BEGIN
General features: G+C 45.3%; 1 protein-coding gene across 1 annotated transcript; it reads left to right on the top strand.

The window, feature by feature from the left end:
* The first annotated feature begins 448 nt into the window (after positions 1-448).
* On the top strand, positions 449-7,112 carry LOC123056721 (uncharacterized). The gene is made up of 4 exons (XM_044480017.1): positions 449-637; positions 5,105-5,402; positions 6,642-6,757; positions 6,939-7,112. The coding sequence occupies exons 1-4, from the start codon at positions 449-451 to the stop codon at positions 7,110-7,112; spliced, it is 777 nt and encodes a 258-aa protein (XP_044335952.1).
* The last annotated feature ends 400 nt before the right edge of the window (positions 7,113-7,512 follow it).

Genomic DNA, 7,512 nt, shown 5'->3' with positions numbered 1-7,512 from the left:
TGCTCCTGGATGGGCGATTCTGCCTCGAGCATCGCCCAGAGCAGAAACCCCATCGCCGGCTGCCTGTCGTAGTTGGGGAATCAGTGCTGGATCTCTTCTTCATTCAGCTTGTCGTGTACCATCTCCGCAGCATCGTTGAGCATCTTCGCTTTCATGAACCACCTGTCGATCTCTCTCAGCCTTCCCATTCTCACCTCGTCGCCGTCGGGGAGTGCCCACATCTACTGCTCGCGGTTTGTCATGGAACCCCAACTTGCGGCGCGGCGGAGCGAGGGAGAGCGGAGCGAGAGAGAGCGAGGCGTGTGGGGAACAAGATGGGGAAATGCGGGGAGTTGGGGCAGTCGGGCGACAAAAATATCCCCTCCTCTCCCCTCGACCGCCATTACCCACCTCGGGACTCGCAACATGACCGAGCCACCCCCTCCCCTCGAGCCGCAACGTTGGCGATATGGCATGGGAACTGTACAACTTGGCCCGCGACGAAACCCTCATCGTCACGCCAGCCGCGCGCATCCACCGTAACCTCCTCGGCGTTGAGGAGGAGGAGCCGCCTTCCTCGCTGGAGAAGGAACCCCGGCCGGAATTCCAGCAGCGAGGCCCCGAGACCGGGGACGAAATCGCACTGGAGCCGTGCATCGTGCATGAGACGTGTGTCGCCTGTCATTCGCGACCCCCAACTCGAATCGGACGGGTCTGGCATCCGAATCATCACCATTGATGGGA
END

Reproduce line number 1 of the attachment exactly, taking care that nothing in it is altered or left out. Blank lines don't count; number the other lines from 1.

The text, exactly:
General features: G+C 45.3%; 1 protein-coding gene across 1 annotated transcript; it reads left to right on the top strand.